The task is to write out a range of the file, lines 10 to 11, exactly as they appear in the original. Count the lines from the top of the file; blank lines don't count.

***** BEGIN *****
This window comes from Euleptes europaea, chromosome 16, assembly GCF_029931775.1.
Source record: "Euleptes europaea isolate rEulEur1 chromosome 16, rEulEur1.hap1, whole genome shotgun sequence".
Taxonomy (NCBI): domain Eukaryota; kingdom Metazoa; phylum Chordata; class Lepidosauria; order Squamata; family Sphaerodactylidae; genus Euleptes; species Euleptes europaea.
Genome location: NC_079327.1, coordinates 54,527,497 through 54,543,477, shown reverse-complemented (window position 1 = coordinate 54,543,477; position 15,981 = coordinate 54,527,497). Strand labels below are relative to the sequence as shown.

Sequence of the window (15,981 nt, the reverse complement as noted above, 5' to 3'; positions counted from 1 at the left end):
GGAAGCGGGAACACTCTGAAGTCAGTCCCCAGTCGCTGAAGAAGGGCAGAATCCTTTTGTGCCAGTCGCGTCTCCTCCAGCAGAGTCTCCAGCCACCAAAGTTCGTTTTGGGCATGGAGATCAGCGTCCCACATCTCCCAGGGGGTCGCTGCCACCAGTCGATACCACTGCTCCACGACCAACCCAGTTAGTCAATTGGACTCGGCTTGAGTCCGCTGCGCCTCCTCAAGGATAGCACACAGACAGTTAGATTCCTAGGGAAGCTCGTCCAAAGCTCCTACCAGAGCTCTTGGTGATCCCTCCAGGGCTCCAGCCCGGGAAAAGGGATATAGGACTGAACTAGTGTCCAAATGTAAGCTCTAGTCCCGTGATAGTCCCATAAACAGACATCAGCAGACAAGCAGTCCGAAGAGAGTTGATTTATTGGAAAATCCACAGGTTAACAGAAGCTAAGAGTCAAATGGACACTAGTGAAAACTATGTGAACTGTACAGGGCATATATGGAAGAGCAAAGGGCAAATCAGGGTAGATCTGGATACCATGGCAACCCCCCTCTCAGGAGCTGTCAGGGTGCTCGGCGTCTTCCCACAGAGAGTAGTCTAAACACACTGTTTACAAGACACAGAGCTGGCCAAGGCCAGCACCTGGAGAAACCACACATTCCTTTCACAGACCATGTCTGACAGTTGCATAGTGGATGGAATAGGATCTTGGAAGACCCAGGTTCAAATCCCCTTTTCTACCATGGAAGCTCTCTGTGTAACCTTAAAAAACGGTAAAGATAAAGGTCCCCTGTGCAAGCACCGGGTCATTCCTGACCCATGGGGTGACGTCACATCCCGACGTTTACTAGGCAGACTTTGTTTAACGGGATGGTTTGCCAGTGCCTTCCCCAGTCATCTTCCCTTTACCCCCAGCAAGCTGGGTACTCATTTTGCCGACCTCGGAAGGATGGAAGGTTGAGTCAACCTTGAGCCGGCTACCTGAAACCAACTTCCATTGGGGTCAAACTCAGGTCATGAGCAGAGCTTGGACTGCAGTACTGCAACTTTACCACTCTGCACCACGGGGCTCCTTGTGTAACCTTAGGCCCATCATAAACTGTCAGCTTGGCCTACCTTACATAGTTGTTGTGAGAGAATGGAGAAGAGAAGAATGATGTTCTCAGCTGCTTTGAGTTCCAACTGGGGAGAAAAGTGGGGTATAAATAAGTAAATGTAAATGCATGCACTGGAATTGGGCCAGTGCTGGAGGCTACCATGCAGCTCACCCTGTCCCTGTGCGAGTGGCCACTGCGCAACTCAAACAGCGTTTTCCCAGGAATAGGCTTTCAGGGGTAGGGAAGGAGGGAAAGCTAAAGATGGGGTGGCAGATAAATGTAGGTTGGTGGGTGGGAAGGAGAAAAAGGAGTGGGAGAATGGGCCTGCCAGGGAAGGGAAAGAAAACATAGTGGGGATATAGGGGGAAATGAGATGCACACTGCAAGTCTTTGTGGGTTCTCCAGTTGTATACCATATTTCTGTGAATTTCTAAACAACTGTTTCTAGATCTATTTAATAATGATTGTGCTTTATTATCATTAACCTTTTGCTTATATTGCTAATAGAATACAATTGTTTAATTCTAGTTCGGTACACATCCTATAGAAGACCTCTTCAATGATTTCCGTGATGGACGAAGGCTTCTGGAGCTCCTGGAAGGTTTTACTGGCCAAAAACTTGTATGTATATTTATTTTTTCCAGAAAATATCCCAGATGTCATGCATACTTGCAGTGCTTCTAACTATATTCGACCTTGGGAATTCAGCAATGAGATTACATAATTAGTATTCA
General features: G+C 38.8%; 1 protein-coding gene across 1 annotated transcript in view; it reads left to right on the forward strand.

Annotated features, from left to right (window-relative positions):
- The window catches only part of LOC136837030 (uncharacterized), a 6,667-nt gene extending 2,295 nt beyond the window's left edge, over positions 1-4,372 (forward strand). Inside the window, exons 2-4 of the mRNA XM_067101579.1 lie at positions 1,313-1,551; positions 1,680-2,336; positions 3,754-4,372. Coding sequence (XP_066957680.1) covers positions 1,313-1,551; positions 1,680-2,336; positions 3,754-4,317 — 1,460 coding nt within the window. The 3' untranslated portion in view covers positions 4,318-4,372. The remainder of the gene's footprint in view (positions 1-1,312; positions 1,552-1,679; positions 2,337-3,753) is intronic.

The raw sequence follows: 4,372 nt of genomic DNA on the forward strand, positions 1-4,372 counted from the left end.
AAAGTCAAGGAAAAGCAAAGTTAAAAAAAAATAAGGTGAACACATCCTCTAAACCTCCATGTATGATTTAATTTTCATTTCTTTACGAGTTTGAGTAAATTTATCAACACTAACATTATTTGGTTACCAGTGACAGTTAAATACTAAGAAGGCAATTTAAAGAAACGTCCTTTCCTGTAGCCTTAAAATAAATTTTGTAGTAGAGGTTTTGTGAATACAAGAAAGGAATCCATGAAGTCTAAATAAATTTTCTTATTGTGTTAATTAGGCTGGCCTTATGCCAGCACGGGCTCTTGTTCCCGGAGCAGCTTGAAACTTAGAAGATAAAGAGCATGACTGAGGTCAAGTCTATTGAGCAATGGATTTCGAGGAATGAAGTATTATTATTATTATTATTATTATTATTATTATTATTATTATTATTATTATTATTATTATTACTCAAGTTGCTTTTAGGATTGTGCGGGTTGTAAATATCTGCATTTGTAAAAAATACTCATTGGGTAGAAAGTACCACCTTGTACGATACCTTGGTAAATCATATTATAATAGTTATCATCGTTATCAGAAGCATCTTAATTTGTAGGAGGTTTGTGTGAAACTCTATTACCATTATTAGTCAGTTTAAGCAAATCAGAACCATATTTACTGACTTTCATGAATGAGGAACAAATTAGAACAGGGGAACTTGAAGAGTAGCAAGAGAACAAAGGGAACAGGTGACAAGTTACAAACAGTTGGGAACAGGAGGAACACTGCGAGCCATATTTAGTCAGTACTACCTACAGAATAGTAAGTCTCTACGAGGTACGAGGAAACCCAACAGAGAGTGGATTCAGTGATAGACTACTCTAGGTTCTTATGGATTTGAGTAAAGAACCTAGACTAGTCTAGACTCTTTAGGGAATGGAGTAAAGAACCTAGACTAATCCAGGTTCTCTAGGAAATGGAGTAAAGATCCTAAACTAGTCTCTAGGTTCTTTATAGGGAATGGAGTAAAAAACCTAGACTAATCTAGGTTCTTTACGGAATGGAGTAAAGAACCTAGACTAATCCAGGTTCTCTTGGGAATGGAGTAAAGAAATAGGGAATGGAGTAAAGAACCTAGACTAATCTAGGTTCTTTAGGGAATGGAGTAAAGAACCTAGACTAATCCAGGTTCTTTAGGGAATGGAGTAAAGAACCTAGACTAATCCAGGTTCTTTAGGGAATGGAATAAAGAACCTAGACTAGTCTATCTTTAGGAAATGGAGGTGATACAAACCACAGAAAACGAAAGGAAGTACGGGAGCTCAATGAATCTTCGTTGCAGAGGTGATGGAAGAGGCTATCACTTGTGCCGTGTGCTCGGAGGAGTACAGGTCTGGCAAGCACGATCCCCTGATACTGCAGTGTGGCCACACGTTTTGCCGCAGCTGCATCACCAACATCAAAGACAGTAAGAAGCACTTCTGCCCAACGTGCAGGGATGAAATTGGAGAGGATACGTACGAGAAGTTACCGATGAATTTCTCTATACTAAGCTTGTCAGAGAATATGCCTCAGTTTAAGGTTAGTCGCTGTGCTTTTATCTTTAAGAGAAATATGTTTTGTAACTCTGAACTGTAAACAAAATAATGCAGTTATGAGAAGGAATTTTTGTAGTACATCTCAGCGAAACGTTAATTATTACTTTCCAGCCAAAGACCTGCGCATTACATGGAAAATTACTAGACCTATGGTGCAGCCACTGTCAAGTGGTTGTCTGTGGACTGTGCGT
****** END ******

The raw sequence follows: 4,372 nt of genomic DNA on the forward strand, positions 1-4,372 counted from the left end.
AAAGTCAAGGAAAAGCAAAGTTAAAAAAAAATAAGGTGAACACATCCTCTAAACCTCCATGTATGATTTAATTTTCATTTCTTTACGAGTTTGAGTAAATTTATCAACACTAACATTATTTGGTTACCAGTGACAGTTAAATACTAAGAAGGCAATTTAAAGAAACGTCCTTTCCTGTAGCCTTAAAATAAATTTTGTAGTAGAGGTTTTGTGAATACAAGAAAGGAATCCATGAAGTCTAAATAAATTTTCTTATTGTGTTAATTAGGCTGGCCTTATGCCAGCACGGGCTCTTGTTCCCGGAGCAGCTTGAAACTTAGAAGATAAAGAGCATGACTGAGGTCAAGTCTATTGAGCAATGGATTTCGAGGAATGAAGTATTATTATTATTATTATTATTATTATTATTATTATTATTATTATTATTATTATTATTATTACTCAAGTTGCTTTTAGGATTGTGCGGGTTGTAAATATCTGCATTTGTAAAAAATACTCATTGGGTAGAAAGTACCACCTTGTACGATACCTTGGTAAATCATATTATAATAGTTATCATCGTTATCAGAAGCATCTTAATTTGTAGGAGGTTTGTGTGAAACTCTATTACCATTATTAGTCAGTTTAAGCAAATCAGAACCATATTTACTGACTTTCATGAATGAGGAACAAATTAGAACAGGGGAACTTGAAGAGTAGCAAGAGAACAAAGGGAACAGGTGACAAGTTACAAACAGTTGGGAACAGGAGGAACACTGCGAGCCATATTTAGTCAGTACTACCTACAGAATAGTAAGTCTCTACGAGGTACGAGGAAACCCAACAGAGAGTGGATTCAGTGATAGACTACTCTAGGTTCTTATGGATTTGAGTAAAGAACCTAGACTAGTCTAGACTCTTTAGGGAATGGAGTAAAGAACCTAGACTAATCCAGGTTCTCTAGGAAATGGAGTAAAGATCCTAAACTAGTCTCTAGGTTCTTTATAGGGAATGGAGTAAAAAACCTAGACTAATCTAGGTTCTTTACGGAATGGAGTAAAGAACCTAGACTAATCCAGGTTCTCTTGGGAATGGAGTAAAGAAATAGGGAATGGAGTAAAGAACCTAGACTAATCTAGGTTCTTTAGGGAATGGAGTAAAGAACCTAGACTAATCCAGGTTCTTTAGGGAATGGAGTAAAGAACCTAGACTAATCCAGGTTCTTTAGGGAATGGAATAAAGAACCTAGACTAGTCTATCTTTAGGAAATGGAGGTGATACAAACCACAGAAAACGAAAGGAAGTACGGGAGCTCAATGAATCTTCGTTGCAGAGGTGATGGAAGAGGCTATCACTTGTGCCGTGTGCTCGGAGGAGTACAGGTCTGGCAAGCACGATCCCCTGATACTGCAGTGTGGCCACACGTTTTGCCGCAGCTGCATCACCAACATCAAAGACAGTAAGAAGCACTTCTGCCCAACGTGCAGGGATGAAATTGGAGAGGATACGTACGAGAAGTTACCGATGAATTTCTCTATACTAAGCTTGTCAGAGAATATGCCTCAGTTTAAGGTTAGTCGCTGTGCTTTTATCTTTAAGAGAAATATGTTTTGTAACTCTGAACTGTAAACAAAATAATGCAGTTATGAGAAGGAATTTTTGTAGTACATCTCAGCGAAACGTTAATTATTACTTTCCAGCCAAAGACCTGCGCATTACATGGAAAATTACTAGACCTATGGTGCAGCCACTGTCAAGTGGTTGTCTGTGGACTGTGCGT